by Miguel E. Rodriguez

Director: Paul Thomas Anderson
Cast: Alana Haim, Cooper Hoffman, Sean Penn, Tom Waits, Bradley Cooper
My Rating: 7/10
Rotten Tomatometer: 92% Certified Fresh

PLOT: The story of Alana Kane and Gary Valentine growing up, running around and going through the treacherous navigation of first love in the San Fernando Valley, 1973.

You know that old saying, “You’ll either love it or hate it”?  I’m afraid that doesn’t apply to Paul Thomas Anderson’s latest film, Licorice Pizza.  At least not for me.

The plot: Gary, an impossibly precocious and business-savvy 15-year-old child actor, still in high school (the movie opens with him getting his yearbook pictures taken), develops a crush on Alana, a 25-year-old production assistant, and pursues her – and pursues her and pursues her – while she wrestles with her own emotions and the fact that, dude, he’s fifteen years old.  He calls a shaky truce on his emotions so they can remain friends, and in the process they…let me see if I can remember it all…go on several auditions, help Gary’s mom with her public relations business, open their own business selling waterbeds, fly to Texas (?) and back, fall in and out of “like” with each other several times by attempting to form physical relationships with people their own age, meet an actor who is clearly meant to be William Holden, and by the end of the movie they finally seem to be mutually in love with each other.  Sort of.  Maybe.  It depends on your point of view.  But moving on…

For all its faults, Licorice Pizza did keep me grinning for virtually all of its longish running time, and it also made me laugh out loud many times.  Only in a Paul Thomas Anderson – or maybe also a Tarantino movie – could you have a scene where a mixed-race couple (white husband/Asian wife) have a conversation in which the white husband speaks the most atrociously absurd, cringeworthy pidgin Japanese to his wife, and it gets an earned laugh for the sheer audacity of the scene.  Is it offensive?  Certainly, if this happened in real life, the husband would be cancelled faster than an all-Latino sitcom.  (Ba-ZING.)  But I’ve gotta be honest, that was one of the great belly-laughs in the film.  I found it funny in the same way that Robert Downey Jr. in blackface in Tropic Thunder was funny, in that the people committing the offenses are clearly dumber than sacks of sand and so have absolutely no idea they’re being morons.  But I’ll leave the Theory-of-Comedy discussion for another review…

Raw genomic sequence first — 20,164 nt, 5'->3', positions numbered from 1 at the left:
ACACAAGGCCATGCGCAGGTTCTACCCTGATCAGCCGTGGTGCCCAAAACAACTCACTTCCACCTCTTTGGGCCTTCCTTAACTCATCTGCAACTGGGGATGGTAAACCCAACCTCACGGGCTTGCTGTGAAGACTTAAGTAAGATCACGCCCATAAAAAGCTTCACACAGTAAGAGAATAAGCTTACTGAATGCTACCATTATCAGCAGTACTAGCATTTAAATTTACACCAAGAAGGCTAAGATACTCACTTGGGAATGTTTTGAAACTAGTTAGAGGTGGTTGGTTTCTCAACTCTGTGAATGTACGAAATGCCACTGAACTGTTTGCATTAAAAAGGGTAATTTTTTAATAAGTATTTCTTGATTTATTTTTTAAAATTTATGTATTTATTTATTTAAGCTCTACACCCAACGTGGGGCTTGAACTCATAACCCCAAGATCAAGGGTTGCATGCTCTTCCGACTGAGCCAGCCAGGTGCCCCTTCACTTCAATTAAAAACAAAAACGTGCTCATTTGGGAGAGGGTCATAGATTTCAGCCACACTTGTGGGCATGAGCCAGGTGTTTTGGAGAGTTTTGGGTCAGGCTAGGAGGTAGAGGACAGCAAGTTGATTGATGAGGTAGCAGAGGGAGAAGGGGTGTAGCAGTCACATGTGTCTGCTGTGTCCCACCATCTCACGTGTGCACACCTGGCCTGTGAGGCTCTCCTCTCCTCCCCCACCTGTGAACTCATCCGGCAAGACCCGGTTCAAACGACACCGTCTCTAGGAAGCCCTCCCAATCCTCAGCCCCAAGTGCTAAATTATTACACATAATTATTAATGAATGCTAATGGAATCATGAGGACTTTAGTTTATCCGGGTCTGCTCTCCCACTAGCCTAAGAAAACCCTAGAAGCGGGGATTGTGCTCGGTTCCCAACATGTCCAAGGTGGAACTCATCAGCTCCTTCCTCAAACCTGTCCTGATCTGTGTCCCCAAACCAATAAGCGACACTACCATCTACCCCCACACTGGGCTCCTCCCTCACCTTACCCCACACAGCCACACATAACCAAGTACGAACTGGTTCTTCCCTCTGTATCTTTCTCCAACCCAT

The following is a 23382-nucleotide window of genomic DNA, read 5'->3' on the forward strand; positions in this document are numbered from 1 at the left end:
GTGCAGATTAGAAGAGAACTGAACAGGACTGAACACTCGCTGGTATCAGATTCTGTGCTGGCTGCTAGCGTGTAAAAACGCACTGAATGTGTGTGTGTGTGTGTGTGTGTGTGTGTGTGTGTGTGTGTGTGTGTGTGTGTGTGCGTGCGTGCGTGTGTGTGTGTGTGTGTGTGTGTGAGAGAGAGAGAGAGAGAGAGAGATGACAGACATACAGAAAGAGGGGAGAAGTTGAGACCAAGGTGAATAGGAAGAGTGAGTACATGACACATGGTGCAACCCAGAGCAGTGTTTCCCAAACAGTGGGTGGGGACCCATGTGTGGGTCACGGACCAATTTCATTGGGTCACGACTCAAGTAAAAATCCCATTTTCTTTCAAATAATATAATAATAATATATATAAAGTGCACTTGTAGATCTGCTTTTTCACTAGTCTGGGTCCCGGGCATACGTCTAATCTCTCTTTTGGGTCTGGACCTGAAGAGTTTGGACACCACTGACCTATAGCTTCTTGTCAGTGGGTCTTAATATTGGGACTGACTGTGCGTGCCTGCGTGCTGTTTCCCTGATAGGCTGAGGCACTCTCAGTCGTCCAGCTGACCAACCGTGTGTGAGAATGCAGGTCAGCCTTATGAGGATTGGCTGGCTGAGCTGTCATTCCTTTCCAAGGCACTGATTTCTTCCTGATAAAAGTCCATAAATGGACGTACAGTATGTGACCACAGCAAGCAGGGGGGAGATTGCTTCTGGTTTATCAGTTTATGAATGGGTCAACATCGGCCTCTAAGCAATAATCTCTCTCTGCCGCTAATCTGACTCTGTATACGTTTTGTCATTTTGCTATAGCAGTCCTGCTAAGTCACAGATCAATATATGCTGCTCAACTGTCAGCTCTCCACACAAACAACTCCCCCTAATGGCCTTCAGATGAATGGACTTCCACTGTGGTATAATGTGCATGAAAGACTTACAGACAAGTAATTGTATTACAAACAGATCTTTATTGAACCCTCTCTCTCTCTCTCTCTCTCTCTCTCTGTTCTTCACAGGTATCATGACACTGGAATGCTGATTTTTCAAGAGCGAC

In true P.T. Anderson fashion, the dialogue is as sharply written as anything by Sorkin or Mamet.  Not a second is wasted on unnecessary exposition or explanation.  (Although, to be fair, a LITTLE more explanation would have been preferred…more on that later.)  Each scene gets to the point, either directly or indirectly, with surgical precision.

There are some editing jumps that will keep a viewer on their toes.  The movie shows a scene of Gary testing a waterbed for the first time, then jumps to him hawking them at a “Teen Fair”, then suddenly he has his own storefront, sales reps, and a bank of telephone operators.  We can only assume that he had the capital, the licenses, and the business logistics to not only make this happen but to clearly be successful at it, at least for a while.  I mean, he is fifteen years old, so why wouldn’t he know how to do all this, right?

[Actually, now that I think about it, there IS a precedent for this plot: Rushmore, Wes Anderson’s 1998 film about another precocious 15-year-old boy who falls in love with a much older woman and spends most of the rest of the film attempting to woo her while she wrestles with her emotions and her desire for a relationship with someone who was born in the same decade as she was.  Do with that information what you will.]

When the age gap between Gary and Alana was explained very clearly at the beginning of the film, I was pretty sure the two of them could never be in a relationship, and I was taken out of the movie a little.  However, as the movie progressed, the film’s charm and effortless wit made me forget how far apart they were.  Gary behaves in such a way that I forgot just young he’s supposed to be, and I forgot just how old Alana is supposed to be.  The film expertly took me by the hand and got me rooting for them to be together, despite how – let’s not mince words – illegal it would be for them to be together.



So the movie does its job, that I’ll grant you.  But when the film ends, and Gary and Alana kiss and go running off screen together, and Alana finally says, “I love you, Gary”, and the credits started rolling…I stared at the screen, raised my arms in supplication to the scrolling credits, and said, “Say WHAT…?”  Because it was at that point, after the abrupt ending, that I started to have questions.  Lots and lots and LOTS of questions.